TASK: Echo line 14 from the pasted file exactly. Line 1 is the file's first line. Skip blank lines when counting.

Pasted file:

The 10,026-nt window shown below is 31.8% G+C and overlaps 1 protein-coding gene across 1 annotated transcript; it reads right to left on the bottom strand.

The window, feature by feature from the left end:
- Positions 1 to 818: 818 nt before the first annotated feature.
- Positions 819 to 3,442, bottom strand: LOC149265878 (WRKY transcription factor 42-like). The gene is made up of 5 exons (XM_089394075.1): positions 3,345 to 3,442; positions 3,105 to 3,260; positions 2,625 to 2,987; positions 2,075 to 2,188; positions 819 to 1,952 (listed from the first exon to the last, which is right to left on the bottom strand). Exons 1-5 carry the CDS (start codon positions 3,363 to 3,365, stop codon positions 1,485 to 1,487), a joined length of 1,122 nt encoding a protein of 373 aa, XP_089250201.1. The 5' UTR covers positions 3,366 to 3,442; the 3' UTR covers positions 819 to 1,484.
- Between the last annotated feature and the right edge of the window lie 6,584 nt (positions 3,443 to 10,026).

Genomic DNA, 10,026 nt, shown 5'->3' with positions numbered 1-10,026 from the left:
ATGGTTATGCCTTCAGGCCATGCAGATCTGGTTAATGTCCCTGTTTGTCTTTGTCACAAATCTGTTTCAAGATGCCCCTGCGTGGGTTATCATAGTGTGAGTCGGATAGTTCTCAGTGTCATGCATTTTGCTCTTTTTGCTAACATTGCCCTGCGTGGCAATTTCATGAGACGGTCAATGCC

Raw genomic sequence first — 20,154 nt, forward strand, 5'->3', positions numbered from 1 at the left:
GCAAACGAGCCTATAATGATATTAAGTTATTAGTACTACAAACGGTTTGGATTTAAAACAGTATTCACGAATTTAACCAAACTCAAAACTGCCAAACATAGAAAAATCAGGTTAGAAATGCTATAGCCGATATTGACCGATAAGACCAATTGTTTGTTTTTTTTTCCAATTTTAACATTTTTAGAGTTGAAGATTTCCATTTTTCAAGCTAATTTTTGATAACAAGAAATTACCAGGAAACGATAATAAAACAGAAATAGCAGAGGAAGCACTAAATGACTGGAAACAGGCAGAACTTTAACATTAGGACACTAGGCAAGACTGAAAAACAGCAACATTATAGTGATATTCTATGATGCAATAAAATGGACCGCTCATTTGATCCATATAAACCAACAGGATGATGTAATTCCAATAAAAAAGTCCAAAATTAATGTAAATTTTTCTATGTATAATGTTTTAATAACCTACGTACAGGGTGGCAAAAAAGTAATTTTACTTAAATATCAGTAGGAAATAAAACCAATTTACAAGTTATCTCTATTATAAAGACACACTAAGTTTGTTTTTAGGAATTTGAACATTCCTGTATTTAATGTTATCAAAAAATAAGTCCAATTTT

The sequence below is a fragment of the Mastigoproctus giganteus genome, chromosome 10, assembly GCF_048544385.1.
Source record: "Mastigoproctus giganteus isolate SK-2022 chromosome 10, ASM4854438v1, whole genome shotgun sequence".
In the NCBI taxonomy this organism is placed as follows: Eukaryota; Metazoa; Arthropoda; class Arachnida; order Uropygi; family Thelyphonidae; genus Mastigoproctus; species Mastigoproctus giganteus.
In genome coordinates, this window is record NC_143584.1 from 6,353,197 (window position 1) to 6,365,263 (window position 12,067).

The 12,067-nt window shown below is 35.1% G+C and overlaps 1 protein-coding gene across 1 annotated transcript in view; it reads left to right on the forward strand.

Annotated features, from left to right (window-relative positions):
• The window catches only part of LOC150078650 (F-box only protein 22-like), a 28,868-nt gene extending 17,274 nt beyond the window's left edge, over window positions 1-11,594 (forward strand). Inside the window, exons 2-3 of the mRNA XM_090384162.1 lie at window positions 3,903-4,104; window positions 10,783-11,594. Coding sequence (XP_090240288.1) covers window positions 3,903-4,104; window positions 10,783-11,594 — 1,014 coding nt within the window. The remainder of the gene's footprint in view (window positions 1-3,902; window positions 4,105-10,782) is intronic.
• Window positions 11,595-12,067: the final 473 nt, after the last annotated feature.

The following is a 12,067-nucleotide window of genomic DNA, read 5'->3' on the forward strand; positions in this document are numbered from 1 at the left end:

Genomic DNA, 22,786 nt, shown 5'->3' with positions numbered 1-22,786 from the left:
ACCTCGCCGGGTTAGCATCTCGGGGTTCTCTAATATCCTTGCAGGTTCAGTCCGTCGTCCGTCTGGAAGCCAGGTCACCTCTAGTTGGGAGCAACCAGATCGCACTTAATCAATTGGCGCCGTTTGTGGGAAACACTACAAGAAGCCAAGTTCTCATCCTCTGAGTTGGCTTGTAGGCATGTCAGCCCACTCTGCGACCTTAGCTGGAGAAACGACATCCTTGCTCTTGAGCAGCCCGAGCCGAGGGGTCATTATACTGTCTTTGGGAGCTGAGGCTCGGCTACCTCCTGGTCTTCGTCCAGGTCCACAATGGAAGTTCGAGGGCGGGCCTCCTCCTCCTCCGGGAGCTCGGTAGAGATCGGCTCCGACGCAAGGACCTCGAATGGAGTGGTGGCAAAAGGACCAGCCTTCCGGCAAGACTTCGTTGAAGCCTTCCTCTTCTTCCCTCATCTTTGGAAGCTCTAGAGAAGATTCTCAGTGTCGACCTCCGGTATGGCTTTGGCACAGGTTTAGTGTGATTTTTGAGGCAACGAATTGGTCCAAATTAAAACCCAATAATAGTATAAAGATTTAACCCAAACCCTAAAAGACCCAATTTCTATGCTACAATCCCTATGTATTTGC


The 12,067-nt window shown below is 35.1% G+C and overlaps 1 protein-coding gene across 1 annotated transcript in view; it reads left to right on the forward strand.